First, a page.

That on or about the 24th day of March, 2004, in the Municipality of Bauang, Province of La Union, Philippines and within the jurisdiction of this Honorable Court, the above-named accused, with intent to kill, did then and there willfully, unlawfully and feloniously attack, assault and stab with a knife one, Alicia Q. Manlupig inflicting upon the latter stab wounds, thus performing all the acts of execution which would produce the crime of homicide as a consequence, but nevertheless did not produce it be reason of causes independent of the will; that is, by the timely medical attendance rendered to said Alicia Q. Manlupig which prevented her death, all to the damage and prejudice of said offended party.


Upon arraignment, appellant pleaded not guilty to both charges. Trial on the merits ensued.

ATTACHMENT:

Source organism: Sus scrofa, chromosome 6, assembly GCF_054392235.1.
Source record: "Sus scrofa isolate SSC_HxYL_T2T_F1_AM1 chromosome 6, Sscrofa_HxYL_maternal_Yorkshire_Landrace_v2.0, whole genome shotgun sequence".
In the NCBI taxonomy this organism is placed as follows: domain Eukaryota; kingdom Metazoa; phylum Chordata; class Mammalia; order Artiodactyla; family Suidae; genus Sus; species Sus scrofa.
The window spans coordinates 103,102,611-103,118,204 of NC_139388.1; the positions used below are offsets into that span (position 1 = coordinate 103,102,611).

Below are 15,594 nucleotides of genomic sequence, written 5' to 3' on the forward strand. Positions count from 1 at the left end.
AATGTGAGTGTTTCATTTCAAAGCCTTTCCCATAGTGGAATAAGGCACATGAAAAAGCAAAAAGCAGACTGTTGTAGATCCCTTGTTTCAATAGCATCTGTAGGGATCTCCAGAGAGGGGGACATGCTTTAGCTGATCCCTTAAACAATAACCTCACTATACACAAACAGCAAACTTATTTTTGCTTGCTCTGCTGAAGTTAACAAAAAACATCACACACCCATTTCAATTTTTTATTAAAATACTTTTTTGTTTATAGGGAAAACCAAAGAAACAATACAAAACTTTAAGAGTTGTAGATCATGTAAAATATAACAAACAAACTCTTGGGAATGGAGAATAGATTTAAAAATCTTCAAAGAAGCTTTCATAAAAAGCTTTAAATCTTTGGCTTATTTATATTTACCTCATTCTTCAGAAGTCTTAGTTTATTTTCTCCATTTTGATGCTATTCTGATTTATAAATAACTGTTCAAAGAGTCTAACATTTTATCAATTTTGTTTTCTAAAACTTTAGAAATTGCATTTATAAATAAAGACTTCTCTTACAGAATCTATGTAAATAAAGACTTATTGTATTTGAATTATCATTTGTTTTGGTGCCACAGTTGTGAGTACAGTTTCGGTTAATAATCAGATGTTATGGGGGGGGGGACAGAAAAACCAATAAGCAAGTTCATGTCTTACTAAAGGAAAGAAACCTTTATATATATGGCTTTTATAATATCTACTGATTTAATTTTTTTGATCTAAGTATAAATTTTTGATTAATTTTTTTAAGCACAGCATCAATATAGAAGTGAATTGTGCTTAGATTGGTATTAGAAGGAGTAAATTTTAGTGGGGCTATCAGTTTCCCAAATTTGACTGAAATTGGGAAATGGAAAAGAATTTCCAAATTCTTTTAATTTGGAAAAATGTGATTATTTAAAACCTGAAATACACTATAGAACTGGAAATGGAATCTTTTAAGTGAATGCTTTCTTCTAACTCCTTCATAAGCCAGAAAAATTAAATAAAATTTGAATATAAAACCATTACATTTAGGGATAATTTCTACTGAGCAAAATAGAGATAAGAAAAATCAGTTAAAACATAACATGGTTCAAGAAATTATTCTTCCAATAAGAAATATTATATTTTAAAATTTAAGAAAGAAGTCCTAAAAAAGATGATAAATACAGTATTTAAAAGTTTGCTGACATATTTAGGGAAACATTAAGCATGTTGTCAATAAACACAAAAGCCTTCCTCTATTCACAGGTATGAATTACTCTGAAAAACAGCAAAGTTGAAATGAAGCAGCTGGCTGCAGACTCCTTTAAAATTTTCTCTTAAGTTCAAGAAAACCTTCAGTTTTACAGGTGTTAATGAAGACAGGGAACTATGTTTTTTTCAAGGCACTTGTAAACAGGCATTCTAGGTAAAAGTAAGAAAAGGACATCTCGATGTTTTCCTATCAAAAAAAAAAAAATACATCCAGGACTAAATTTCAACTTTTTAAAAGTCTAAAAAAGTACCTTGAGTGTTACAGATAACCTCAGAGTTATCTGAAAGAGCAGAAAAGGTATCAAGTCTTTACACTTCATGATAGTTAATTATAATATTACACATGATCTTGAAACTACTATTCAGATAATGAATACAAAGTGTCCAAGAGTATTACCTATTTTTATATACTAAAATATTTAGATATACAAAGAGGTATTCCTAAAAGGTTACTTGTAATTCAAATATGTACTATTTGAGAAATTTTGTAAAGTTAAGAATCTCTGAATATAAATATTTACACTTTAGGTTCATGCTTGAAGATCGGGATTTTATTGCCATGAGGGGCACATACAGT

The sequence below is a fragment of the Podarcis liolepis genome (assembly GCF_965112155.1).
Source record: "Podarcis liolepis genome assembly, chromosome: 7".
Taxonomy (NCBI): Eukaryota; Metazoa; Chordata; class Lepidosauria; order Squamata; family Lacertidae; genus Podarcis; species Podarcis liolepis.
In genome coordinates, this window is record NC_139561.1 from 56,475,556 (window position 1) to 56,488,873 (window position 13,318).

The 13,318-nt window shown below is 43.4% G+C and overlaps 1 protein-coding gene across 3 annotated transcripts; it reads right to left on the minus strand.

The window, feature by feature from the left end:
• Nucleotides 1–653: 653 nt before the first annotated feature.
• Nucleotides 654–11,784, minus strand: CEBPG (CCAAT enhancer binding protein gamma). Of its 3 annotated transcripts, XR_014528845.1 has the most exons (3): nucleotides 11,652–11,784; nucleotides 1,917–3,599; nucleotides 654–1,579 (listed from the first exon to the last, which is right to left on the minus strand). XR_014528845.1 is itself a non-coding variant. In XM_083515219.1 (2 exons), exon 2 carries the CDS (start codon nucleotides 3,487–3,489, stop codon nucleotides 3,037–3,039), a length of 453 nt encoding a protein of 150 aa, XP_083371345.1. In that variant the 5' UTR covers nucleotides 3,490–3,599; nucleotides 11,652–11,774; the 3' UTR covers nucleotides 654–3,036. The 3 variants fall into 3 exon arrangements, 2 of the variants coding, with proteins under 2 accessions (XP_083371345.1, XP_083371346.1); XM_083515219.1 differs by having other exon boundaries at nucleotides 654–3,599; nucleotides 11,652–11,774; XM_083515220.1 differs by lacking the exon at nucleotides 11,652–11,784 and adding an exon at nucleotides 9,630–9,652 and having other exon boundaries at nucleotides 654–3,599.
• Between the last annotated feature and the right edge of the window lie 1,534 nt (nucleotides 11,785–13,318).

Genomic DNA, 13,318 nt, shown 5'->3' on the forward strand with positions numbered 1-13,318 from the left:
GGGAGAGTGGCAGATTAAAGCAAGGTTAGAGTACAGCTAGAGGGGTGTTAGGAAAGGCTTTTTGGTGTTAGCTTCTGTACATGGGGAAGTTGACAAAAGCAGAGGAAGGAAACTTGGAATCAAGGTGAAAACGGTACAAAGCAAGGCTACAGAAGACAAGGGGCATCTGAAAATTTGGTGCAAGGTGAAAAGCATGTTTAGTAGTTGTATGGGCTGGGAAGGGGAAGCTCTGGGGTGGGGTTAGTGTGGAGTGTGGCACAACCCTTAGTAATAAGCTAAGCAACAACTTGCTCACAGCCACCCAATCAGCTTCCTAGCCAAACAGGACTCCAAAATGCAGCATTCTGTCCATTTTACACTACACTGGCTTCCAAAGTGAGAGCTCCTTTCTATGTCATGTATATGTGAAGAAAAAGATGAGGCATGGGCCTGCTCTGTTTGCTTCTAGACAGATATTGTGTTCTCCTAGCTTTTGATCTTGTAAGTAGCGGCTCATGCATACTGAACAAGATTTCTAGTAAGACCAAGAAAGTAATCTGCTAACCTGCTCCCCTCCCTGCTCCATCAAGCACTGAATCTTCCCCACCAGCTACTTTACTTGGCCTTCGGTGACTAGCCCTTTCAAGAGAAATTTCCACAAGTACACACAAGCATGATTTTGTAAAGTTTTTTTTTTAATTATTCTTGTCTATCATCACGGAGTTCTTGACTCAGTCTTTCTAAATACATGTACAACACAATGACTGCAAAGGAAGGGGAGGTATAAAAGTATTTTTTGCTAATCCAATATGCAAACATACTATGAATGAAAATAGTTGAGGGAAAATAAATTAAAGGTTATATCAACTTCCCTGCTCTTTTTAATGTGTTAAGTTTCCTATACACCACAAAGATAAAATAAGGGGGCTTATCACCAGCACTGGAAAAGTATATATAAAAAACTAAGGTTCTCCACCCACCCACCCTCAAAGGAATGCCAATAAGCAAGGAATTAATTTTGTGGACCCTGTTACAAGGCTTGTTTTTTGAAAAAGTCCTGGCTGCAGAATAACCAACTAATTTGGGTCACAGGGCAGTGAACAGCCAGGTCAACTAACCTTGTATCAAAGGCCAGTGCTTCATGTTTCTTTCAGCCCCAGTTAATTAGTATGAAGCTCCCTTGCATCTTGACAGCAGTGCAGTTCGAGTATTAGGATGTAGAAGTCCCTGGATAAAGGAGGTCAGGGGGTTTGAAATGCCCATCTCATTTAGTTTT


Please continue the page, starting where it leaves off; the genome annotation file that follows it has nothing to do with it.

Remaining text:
Based on the narration of prosecution witnesses, the facts follow. Eulogio Quilates (Eulogio) is the owner of a two-storey house in Paringao, Bauang, La Union. Among the occupants of his house were his sister Felicidad Quilates (Felicidad); another sister Alicia Manlupig (Alicia); and nephew Herminio Manlupig (Herminio). Appellant, who is the adopted son of Felicidad, occupied one room in the house. At around 3:30 p.m. of 24 March 2004, appellant was having a drinking spree with his cousin Herminio and brothers-in-law Joey Viduya and Ricky Viduya (Ricky) in front of their house. Appellant and Herminio were arguing over the matter of caring for Felicidad while the latter was confined in the hospital. Ricky tried to mediate between the two. Appellant was then seen going inside the house to get a bolo. When he emerged from the house ten (10) minutes later, he ran after Herminio but the latter managed to escape unscathed. Appellant again went back to the house. [5]